This is an extract of the interview of Mr. Manish Gupta published on http://sankshvet.blogspot.in/2013/08/author-interview-manish-gupta.html:
In a country where incorrect usage of Hindi is mocked upon, but it is acceptable to speak wrong English, despite it being one of the official languages of the country; Manish Gupta has come up with a book which not only talks about his own experiences of conquering the English language but also, assists anyone willing! When I read the book, I was highly impressed and sincerely feel that this book should be read by any competitive exam aspirant or even if you just want to master the language. Because, as the author says - Learning English is fun!
Here is a bit of a conversation with the author of English Bites! :
Congratulations on such a huge success of the book! Did you expect it to be so well received?
Thanks very much, Samarpita. As a book in the category of non-fiction/self-help and with a novel like storyline; I was expecting the book to be well received. I am sure that with more word-to-mouth publicity, the book will become a bigger success in the times to come.
Untouched topic, in a way. How high was the anxiety?
Having started reading books outside the curricula only after I joined engineering, I started with a feeling of awe and admiration for the writers of non-academic books, which only grew stronger with time. Hence, it was a dream to see myself published and especially in an area that bridges the gap between academia and fun reads. This made my journey of research and writing very purposeful and focused. The only moments of anxiety came after submitting the manuscript to the literary agent. The publication of this book brought another dimension (after academia, profession, family & friends) to my narrative making me feel more creatively fulfilled and complete. I am at peace with myself having fulfilled a long cherished dream of sharing my ideas, research, and experiences on making English learning FUN with all.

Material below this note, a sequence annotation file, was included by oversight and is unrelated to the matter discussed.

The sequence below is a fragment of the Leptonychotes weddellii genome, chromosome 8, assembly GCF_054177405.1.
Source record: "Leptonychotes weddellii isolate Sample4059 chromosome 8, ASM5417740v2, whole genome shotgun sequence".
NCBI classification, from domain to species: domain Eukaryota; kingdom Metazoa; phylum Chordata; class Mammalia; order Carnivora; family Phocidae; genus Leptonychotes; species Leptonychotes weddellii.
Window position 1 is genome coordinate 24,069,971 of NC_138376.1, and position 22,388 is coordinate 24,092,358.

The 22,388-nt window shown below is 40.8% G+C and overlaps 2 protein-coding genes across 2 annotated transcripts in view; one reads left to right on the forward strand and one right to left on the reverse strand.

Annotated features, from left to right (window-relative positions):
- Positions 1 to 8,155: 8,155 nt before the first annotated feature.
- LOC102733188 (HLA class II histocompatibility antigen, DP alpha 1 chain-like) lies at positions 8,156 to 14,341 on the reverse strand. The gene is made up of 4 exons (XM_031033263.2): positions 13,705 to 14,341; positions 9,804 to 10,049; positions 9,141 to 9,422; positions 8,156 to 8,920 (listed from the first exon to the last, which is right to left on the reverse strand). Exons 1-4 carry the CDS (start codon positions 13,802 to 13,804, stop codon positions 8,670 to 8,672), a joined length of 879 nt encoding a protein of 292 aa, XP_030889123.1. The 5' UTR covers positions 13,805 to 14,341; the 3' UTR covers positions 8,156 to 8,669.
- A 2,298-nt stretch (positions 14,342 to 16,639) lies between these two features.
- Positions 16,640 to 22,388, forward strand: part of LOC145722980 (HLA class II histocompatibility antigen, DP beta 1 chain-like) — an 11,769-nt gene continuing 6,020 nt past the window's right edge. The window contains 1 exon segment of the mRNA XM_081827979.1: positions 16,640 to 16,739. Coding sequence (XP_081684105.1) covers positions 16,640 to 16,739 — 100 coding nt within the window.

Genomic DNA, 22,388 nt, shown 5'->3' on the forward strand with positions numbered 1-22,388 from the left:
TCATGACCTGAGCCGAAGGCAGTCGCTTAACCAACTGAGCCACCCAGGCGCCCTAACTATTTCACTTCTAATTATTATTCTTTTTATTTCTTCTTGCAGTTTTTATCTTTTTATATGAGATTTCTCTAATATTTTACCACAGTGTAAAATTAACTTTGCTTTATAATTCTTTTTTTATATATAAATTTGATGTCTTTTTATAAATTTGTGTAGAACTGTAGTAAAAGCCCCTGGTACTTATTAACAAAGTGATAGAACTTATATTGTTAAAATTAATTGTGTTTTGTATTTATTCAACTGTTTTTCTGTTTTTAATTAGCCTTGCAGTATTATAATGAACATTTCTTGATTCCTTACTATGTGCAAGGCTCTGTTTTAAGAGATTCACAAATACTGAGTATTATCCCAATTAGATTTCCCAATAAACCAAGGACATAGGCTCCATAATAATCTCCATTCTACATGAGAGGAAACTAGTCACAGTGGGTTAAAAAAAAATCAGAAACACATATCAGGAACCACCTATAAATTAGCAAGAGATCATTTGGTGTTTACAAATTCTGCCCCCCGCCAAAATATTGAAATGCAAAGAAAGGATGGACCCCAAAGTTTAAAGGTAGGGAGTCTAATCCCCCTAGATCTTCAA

Tell us something about your struggle with getting published. We have a fair idea that it isn’t a cake walk. But how was the real deal for you?
There has been an explosion of books in the Indian market in the past 3-4 years as new breed of writers have emerged from sectors like banking and finance, software, media and entertainment, etc. and invaded the bastion of litterateurs, political thinkers, economists, civil servants, and Oxbridge scholars. Naturally, the number of submissions has also multiplied. I am not quite sure that the new age writers have given enough time to the publishing industry to get adequately capacitised to handle the volumes of work pouring into their offices.
Knowing this, I did not directly approach the publishers but went through a literary agent, who critically assessed the quality and marketability of the manuscript before submitting it to the select set of publishers that are interested in publishing this genre of books. It took less than 4 months after submission of the manuscript to the literary agent for me to sign a publishing contract with Penguin Books India.
Writing English Bites! must have taken a lot of research. To add so much from which readers can learn, and also, to ensure the read doesn't get boring, must have been difficult. Was it a difficult gamble to play?